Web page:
Flying and Forever Friends

A tale of two pilots, their escapades and the friendship forged along the way.

Martha Lunken and Skip

Martha Lunken and Skip

"Skip," Martha and their Cubs

__Not too long ago, Skip called to see if I wanted to pull the 180 out and join a gaggle of RV-8s flying to Columbus, Indiana, for Sunday breakfast, but I had a test to give that morning. He said he had texted me earlier, but I don’t “do” texting, at least not yet. With everybody’s nose buried in a BlackBerry, iPhone or other electronic device, we’re in danger of forgetting how to communicate face to face. Sometimes, just to enjoy the deliciousness of being unconnected, I turn my basic, bare-bones cell phone off ... for days.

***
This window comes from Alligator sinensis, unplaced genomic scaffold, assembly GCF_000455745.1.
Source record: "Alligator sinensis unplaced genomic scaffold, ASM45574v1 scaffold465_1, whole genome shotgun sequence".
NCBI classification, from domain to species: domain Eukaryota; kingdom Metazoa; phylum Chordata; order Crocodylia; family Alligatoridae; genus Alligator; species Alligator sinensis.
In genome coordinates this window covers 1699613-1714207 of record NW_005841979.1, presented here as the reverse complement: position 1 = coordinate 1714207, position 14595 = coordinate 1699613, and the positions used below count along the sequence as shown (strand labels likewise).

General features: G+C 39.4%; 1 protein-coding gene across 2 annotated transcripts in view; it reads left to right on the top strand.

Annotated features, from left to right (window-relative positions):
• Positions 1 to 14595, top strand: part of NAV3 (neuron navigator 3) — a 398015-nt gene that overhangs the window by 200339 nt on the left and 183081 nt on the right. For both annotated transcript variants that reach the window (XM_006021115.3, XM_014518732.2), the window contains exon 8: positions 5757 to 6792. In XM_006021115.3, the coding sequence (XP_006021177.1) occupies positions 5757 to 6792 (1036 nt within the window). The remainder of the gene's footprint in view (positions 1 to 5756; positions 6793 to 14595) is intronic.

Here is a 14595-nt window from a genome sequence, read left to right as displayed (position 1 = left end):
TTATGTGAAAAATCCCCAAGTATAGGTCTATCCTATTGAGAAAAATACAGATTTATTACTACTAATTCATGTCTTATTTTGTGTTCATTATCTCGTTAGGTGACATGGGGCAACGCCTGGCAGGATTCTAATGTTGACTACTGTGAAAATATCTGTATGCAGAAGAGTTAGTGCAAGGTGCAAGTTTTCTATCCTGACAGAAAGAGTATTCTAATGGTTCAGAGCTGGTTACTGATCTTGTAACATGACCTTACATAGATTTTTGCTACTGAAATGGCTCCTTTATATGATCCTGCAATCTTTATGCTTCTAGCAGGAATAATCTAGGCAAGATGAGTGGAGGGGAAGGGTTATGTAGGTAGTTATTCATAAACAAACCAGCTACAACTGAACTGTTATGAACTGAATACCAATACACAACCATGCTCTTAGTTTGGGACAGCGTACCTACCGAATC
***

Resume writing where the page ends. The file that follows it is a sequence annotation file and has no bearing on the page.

I guess it was 25 years ago when Cub Stewart’s wife, Cathy, introduced me to this guy whose real name isn’t Skip (but then you can’t rat out your friends like you can yourself). He was hanging out at Red Stewart Field (40I) in Waynesville, Ohio, but his Super Cub lived at Lunken. Waynesville, about 30 miles northeast, is taildragger heaven — students making touch-and-goes in Cubs and Champs, aerobatics happening in Citabrias and Stearmans, a bunch of jumpers leaping out of a Beech 18 and gliders listing on their wingtips waiting for a tow. There’s no end of interesting characters and people bringing airplanes from all over to a shop that really knows wood, wire and fabric. On any flyable weekend, the place looks like a Norman Rockwell painting.